By Elizabeth Cate, Collection Development Librarian
Sedona AZ (March 24, 2017) – Observed annually in March, Women’s History Month is an occasion to reflect on the concerns of women from all walks of life and to celebrate women’s achievements throughout U.S. history.
Women’s History Month, which originated in 1981 as Women’s History Week, is commemorated by several government agencies and institutions, such as the National Park Service and the Library of Congress (more information can be found at womenshistorymonth.gov). It is also promoted by the nonprofit educational organization National Women’s History Project (NWHP), the group that petitioned Congress to re-designate Women’s History Week as a month-long observance.
Every year, the NWHP nominates honorees whose lives and work exemplify the annual Women’s History Month theme. The 2017 theme is “Trailblazing Women in Labor and Business,” and you can read biographies of this year’s nominees on NWHP’s website, www.nwhp.org. These brief articles offer a fascinating look not only into the groundbreaking contributions of the honorees but also into the unequal conditions women have faced in the workplace from the 1800s until modern times. For instance, did you know that airline companies automatically fired female flight attendants when they turned 32, until former stewardess and 2017 honoree Barbara “Dusty” Roads filed the first Equal Employment Opportunity Commission complaint in U.S. history?
To read more about the remarkable women who have shaped the course of American history and who are continuing to do so, stop by Sedona Public Library to browse the biography section. Recently released works include these well-reviewed titles, about two very different women who both dedicated their working lives to helping others:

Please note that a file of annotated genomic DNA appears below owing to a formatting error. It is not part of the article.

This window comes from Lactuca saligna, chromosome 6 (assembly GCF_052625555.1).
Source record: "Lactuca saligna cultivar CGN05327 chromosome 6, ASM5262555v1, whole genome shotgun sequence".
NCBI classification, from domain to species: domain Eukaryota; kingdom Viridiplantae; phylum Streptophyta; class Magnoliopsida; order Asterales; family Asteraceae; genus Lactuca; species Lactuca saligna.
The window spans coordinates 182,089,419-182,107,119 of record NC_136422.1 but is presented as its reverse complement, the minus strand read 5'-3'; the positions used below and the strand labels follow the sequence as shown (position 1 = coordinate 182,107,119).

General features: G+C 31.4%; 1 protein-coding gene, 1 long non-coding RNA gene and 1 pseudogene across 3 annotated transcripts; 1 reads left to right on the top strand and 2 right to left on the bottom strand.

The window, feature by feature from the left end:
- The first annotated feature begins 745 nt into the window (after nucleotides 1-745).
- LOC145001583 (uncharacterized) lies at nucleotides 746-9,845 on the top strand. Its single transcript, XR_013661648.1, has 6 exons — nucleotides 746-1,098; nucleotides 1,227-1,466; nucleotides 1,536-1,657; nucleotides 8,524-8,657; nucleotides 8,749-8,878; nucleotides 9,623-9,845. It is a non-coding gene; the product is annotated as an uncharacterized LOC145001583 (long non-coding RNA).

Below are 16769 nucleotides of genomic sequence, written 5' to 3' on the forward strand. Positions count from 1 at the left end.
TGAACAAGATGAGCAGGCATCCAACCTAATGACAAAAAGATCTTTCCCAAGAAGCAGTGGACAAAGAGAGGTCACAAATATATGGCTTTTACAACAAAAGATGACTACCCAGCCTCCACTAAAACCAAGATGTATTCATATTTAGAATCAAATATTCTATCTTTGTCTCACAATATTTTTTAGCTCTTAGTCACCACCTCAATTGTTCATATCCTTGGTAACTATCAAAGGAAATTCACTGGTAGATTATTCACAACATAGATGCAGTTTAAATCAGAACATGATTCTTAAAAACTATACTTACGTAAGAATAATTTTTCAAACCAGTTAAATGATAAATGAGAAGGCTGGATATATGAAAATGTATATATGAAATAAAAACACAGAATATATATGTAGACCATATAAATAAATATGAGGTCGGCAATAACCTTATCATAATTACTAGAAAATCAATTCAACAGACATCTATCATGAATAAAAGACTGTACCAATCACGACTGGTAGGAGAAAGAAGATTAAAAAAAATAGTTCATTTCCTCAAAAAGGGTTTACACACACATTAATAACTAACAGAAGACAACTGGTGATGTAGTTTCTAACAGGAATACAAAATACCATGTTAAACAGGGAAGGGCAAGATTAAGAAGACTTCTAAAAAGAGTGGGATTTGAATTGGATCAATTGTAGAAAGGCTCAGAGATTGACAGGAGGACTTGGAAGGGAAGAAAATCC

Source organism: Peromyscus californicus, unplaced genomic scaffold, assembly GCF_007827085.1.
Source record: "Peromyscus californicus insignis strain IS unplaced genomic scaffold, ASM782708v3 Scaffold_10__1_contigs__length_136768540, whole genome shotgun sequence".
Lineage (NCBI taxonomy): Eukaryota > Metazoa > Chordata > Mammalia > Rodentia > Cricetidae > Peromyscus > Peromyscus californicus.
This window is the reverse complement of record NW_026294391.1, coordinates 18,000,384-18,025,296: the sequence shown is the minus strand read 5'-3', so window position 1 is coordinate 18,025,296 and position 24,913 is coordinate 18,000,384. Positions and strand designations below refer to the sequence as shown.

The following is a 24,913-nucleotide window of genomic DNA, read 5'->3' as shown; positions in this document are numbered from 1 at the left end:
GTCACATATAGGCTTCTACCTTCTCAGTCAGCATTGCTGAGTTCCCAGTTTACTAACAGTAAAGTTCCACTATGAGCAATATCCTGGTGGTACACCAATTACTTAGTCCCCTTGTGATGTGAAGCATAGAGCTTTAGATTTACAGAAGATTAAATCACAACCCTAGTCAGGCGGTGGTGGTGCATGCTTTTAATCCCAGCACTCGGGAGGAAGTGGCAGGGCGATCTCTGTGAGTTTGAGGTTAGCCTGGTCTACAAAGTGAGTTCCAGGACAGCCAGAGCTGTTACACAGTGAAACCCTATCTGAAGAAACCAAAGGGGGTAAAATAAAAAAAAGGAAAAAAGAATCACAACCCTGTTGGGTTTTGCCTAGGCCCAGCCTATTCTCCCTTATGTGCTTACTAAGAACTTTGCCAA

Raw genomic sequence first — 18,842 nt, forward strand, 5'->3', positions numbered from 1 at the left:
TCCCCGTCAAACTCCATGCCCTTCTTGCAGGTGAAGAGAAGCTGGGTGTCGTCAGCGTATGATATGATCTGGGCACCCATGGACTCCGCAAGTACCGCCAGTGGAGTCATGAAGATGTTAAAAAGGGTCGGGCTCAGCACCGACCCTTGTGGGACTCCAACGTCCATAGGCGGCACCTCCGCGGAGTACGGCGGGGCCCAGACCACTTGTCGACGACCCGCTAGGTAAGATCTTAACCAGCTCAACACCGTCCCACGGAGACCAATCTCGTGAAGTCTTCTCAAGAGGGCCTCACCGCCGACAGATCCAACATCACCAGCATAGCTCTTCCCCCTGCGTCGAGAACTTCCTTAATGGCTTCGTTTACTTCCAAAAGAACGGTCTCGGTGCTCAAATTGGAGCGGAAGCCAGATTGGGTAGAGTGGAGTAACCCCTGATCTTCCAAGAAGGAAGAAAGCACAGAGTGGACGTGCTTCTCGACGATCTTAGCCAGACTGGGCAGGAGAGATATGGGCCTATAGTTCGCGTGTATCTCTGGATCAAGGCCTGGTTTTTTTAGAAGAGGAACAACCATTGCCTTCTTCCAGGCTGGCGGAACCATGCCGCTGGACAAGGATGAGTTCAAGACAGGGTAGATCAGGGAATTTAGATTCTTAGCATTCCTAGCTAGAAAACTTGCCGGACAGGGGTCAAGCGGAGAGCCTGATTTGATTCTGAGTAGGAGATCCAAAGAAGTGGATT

- Dorothy Day: The World Will Be Saved by Beauty, by Kate Hennessy. This biography of prominent social activist and journalist Dorothy Day is written by her granddaughter. Day helped found the Catholic Worker Movement during the Great Depression, which provided food to the needy. Organizations inspired by Day’s efforts still provide social services to the poor today, and Day is being considered for sainthood by the Catholic Church.
- Shoot Like a Girl: One Woman’s Dramatic Fight in Afghanistan and on the Home Front, by Mary Jennings Hegar. In this memoir, a National Guard helicopter pilot shares her struggle through gender prejudice in the military. Flying combat search-and-rescue missions during three tours of duty in Afghanistan, Major Hegar was shot down during a mission yet managed to save the lives of her crew and patients. When her injuries ended her flying career, Hegar applied for another military position but was turned down because of a law excluding women from ground combat. Refusing to give up, she joined others in a lawsuit, resulting in the law’s repeal. Hegar’s book about her experiences is described as “a gripping chronicle by a daring pilot with an indomitable spirit.”
These books are just a couple of the many new releases available from Sedona Library or through the Yavapai Library Network. Contact the reference desk at 928-282-7714 if you need help finding a book or placing a hold.
Sedona Public Library is a 501(c)(3) nonprofit organization, partially supported by the City of Sedona and Yavapai and Coconino Counties. We also require donations and grants to fund our operations. Your tax-deductible donation may be made online through our website or sent to: Sedona Public Library, 3250 White Bear Road, Sedona, AZ 86336.